I am sure like me, you are well aware that with life expectancy increasing in the UK the prospect of needing long term care, and long term care insurance, is something that more and more people are likely to face. Unfortunately, despite making contributions to National Insurance, it is still possible that you will have to contribute towards your long term care costs. This applies whether you receive care at your own home or in a care home. The amount you pay will depend on our income, savings and other capital.

According to an article in the Daily Telegraph in February this year, around 135,000 individuals are admitted into care each year, usually as a result of an accident or other health crisis. Government figures state that over the next 12 months, 62,000 families will have to pay anywhere between £35,000 and £40,000 in care fees. This is because the individual entering into care has savings and property over the means testing threshold (£25,250 in Scotland) and therefore will receive no support from the State.

These are quite shocking figures and finding the money to pay these bills can be quite traumatic for families and results in over 35,000 emergency property sales a year, according to the Department of Health.

Deferred Payment Agreements

If you do not have enough money to meet the full cost of your care fees and have savings or capital under the current threshold of £25,250 in Scotland (£23,250 in England and Northern Ireland, £23,750 in Wales), (excluding the value of your home) a deferred payment agreement may be considered by the Department of Health and Community Services or local authority (Health and Social Care Trust in Northern Ireland). In essence a ‘Deferred Payment Agreement’ means that you are not forced to sell your home if you need to move into a care home.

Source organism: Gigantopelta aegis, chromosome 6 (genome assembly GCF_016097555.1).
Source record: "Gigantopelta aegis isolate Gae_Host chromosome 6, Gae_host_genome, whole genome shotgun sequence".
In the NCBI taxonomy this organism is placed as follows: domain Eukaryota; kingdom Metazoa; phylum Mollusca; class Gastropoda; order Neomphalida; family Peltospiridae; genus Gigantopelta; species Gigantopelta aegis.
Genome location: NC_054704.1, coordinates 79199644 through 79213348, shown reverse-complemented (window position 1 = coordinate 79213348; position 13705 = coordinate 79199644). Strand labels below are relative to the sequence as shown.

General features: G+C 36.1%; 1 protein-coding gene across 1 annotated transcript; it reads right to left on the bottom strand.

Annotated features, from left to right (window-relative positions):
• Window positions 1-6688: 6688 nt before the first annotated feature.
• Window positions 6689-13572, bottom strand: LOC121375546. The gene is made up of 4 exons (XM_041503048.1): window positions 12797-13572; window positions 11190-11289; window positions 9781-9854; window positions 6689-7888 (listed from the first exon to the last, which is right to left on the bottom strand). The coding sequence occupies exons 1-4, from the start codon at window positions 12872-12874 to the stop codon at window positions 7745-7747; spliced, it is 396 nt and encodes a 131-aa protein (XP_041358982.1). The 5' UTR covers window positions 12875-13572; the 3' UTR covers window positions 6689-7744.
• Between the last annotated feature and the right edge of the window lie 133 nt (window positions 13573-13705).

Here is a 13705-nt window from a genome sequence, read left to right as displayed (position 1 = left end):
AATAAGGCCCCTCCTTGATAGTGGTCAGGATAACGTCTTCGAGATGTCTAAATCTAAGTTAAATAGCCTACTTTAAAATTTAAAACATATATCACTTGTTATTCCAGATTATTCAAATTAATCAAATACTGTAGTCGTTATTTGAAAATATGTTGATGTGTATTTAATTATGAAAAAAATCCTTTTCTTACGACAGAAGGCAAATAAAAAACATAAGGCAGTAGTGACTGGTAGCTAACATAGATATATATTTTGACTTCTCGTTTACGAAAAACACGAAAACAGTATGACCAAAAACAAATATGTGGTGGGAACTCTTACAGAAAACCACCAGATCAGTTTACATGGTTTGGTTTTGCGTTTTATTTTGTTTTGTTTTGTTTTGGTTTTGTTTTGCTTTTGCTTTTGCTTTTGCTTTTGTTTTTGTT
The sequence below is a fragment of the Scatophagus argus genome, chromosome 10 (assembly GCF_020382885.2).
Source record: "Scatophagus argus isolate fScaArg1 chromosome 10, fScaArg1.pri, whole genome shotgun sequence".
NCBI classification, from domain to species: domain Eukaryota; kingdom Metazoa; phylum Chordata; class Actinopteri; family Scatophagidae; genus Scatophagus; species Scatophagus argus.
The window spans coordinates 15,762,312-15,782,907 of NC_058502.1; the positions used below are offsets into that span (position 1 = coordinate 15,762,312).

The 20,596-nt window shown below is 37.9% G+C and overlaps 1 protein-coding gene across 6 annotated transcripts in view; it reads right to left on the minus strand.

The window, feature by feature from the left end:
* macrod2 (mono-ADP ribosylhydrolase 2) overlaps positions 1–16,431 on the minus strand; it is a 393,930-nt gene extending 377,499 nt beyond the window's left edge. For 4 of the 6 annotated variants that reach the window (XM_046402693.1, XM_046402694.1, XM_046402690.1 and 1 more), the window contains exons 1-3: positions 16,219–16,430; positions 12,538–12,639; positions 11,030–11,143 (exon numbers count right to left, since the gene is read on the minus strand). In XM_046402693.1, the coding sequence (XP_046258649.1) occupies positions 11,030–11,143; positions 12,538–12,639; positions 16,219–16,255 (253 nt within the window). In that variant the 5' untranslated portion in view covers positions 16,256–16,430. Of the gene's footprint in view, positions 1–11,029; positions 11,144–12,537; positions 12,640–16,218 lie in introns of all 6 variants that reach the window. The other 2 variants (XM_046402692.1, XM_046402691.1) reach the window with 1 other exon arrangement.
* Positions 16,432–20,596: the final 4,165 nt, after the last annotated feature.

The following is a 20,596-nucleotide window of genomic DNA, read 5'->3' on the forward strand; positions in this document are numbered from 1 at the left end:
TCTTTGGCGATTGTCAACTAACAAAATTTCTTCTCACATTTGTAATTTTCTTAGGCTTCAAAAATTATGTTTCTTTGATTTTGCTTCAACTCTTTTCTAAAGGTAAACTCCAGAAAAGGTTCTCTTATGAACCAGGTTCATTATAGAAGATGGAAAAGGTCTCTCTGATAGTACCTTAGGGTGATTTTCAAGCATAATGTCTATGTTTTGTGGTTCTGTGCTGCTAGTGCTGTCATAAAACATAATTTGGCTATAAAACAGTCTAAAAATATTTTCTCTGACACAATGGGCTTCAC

How it works:

  • You pay what you can towards your care fees, which is based on an assessment of your income. HCS will also make contributions until your death or until your property is sold.
  • The local authority will need to place a legal charge on your property which you will have to agree to. This will enable them to recover the costs they have paid towards your care when your property is sold.
  • You have the option to rent your property out and use the rental income to pay towards your care fees, which will also reduce the amount you have to repay HCS.
  • When HCS claim back the fees they covered for you whilst you were in care, they will also expect you or your estate to cover the legal and land registration fees associated with the sales of the property.
  • If you are allowed expenses to maintain your property, these would be added to the final sum that you owe.
  • Interest is only charged either 56 days after your death or when you end the agreement.

Note that from April 2015 a national ‘universal deferred payments scheme’, was introduced as part of the Government’s reform of the way that care is paid for. More information can be found at http://careandsupportregs.dh.gov.uk/category/deferred-payments.

Disposing of assets to avoid paying for care fees

Deliberately transferring assets to someone else, such as a family member, to fall below the threshold and avoid paying the full cost of your care is called ‘deprivation of assets’. It should be noted that this doesn’t necessarily mean that those assets will not be taken into account when you are means tested. So if this is something you or a family member is considering, please seek advice from us first. We are happy to work with you to find the best solution for your needs.